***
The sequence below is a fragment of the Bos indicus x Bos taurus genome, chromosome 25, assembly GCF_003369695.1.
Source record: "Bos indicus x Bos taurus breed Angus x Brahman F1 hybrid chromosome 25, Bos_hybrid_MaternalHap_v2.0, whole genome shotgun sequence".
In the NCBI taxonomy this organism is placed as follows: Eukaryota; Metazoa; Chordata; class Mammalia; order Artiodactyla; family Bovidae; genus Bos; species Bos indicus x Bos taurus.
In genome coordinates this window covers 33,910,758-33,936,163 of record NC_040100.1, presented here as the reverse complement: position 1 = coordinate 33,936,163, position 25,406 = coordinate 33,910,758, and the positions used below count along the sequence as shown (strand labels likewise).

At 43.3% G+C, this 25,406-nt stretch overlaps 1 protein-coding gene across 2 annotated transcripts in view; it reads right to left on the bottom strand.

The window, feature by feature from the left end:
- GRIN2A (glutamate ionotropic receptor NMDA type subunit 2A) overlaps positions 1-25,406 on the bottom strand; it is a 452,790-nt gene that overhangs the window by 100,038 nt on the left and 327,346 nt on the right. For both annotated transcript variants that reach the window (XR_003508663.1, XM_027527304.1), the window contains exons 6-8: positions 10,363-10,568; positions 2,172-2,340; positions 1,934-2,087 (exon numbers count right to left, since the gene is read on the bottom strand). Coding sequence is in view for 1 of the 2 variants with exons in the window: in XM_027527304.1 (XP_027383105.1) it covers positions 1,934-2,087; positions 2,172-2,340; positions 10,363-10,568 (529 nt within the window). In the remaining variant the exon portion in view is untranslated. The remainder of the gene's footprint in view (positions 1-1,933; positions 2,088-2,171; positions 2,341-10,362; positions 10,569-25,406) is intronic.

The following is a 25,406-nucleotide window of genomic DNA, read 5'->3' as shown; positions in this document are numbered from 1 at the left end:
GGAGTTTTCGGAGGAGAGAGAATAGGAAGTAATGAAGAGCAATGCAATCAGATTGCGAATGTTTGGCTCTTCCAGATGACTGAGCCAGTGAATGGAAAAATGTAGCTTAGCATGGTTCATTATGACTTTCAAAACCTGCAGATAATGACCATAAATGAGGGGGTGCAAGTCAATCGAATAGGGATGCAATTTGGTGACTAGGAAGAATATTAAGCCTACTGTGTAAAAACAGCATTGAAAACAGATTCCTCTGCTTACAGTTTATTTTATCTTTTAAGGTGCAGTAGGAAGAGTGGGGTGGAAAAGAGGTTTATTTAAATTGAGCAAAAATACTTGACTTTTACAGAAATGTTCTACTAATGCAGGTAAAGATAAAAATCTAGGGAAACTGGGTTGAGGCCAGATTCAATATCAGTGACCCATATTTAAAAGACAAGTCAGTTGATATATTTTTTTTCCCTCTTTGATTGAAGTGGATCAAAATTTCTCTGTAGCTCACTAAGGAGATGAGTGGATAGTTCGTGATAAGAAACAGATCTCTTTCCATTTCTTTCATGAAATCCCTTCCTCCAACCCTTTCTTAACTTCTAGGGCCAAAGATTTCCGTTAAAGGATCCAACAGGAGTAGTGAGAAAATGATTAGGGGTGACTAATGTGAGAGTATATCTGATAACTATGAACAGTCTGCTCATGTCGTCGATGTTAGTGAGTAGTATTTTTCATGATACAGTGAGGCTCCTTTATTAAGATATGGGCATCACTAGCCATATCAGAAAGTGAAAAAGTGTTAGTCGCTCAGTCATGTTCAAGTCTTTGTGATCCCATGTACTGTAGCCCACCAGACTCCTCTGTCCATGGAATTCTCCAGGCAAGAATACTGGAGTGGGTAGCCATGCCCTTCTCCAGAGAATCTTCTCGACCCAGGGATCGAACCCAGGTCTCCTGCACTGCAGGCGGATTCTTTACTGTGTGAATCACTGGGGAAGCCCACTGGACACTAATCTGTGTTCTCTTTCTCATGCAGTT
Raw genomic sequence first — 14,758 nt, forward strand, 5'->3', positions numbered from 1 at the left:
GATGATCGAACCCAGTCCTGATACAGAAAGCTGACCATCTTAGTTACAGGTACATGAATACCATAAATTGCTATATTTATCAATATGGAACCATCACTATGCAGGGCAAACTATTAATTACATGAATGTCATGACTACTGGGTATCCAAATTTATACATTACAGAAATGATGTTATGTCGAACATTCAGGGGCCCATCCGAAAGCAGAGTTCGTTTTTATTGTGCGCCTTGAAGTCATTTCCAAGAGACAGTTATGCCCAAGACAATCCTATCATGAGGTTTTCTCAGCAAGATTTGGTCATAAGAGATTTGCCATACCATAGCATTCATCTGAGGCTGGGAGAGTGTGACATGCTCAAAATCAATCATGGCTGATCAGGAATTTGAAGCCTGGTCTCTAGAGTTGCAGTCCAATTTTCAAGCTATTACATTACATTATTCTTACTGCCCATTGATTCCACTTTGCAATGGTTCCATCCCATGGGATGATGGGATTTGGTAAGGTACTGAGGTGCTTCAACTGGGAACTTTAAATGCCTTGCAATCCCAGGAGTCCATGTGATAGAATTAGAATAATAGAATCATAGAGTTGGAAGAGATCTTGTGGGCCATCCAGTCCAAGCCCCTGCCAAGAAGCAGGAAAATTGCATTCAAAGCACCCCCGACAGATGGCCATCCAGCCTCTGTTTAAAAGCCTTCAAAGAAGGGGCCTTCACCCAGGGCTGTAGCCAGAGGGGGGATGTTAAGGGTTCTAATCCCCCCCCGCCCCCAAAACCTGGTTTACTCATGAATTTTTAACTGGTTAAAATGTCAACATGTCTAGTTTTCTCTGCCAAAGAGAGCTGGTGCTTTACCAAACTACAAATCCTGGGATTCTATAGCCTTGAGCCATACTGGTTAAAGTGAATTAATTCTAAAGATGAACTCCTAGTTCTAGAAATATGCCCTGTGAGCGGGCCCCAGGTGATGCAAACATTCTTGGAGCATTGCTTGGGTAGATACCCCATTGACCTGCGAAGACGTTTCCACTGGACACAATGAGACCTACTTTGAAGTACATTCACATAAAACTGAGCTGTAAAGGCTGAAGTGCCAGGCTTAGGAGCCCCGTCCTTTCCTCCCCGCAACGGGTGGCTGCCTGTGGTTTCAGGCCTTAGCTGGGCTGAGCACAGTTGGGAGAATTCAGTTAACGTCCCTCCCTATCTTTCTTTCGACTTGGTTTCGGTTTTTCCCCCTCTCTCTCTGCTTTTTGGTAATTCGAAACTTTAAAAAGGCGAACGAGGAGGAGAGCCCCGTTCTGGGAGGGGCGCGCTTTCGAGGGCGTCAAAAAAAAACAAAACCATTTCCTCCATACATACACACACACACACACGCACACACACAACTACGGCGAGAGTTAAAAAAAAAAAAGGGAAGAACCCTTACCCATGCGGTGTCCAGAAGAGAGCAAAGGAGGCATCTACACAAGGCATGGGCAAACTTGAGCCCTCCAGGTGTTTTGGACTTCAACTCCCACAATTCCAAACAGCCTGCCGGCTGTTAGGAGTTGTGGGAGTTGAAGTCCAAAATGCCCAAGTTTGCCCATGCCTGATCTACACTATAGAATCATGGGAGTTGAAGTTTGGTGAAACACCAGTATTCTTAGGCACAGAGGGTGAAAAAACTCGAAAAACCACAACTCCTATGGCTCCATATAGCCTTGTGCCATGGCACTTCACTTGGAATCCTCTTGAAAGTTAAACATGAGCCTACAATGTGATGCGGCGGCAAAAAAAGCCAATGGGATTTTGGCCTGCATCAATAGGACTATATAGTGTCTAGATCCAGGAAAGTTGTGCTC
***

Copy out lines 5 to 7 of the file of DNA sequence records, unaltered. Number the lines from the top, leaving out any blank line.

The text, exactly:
At 43.3% G+C, this 25,406-nt stretch overlaps 1 protein-coding gene across 2 annotated transcripts in view; it reads right to left on the bottom strand.

The window, feature by feature from the left end:
- GRIN2A (glutamate ionotropic receptor NMDA type subunit 2A) overlaps positions 1-25,406 on the bottom strand; it is a 452,790-nt gene that overhangs the window by 100,038 nt on the left and 327,346 nt on the right. For both annotated transcript variants that reach the window (XR_003508663.1, XM_027527304.1), the window contains exons 6-8: positions 10,363-10,568; positions 2,172-2,340; positions 1,934-2,087 (exon numbers count right to left, since the gene is read on the bottom strand). Coding sequence is in view for 1 of the 2 variants with exons in the window: in XM_027527304.1 (XP_027383105.1) it covers positions 1,934-2,087; positions 2,172-2,340; positions 10,363-10,568 (529 nt within the window). In the remaining variant the exon portion in view is untranslated. The remainder of the gene's footprint in view (positions 1-1,933; positions 2,088-2,171; positions 2,341-10,362; positions 10,569-25,406) is intronic.